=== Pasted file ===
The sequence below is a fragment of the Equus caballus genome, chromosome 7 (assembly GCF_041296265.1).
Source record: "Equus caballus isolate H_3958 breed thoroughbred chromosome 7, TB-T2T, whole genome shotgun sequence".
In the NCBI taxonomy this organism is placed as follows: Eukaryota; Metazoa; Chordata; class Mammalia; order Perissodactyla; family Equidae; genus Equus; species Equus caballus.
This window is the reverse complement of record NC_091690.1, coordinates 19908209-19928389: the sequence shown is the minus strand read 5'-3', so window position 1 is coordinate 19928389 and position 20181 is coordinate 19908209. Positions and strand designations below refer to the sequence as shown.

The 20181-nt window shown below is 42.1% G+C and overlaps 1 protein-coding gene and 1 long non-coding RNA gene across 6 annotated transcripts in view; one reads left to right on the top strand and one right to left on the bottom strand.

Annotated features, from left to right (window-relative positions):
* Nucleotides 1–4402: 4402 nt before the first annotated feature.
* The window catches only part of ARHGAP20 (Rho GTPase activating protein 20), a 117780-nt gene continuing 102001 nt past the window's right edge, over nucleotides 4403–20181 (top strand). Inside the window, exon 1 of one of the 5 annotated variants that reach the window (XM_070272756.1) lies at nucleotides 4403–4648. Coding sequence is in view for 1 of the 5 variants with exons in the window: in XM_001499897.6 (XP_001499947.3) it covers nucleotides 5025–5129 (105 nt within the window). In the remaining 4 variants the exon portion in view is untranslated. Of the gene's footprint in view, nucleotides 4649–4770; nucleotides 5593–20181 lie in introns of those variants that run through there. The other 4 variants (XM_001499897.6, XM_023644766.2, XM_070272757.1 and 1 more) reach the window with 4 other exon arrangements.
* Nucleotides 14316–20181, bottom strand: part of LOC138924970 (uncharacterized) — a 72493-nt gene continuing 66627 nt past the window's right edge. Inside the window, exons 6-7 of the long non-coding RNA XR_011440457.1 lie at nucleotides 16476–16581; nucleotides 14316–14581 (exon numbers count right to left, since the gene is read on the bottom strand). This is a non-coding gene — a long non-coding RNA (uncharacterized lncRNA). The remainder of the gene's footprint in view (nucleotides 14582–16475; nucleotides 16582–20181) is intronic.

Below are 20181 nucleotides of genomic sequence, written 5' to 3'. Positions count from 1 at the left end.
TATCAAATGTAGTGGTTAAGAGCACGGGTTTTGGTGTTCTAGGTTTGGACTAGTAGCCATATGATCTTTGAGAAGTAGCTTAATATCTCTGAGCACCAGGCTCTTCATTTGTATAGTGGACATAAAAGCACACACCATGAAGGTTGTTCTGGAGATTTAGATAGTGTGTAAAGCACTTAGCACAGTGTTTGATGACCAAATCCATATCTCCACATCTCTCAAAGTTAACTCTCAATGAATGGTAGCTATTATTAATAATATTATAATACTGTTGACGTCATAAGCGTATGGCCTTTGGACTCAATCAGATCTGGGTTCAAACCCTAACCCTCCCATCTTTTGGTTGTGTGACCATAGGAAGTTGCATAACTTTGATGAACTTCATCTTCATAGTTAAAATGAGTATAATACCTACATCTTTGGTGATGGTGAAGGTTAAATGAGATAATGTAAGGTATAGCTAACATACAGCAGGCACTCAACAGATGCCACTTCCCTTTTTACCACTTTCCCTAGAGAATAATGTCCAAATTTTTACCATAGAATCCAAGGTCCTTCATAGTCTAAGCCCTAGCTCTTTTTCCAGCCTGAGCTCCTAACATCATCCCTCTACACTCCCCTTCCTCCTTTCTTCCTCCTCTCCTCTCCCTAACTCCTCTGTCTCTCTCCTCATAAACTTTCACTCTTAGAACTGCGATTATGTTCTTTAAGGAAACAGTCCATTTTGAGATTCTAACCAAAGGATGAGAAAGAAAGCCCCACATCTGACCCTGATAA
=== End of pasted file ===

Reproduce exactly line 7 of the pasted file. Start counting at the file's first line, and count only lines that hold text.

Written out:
* Nucleotides 1–4402: 4402 nt before the first annotated feature.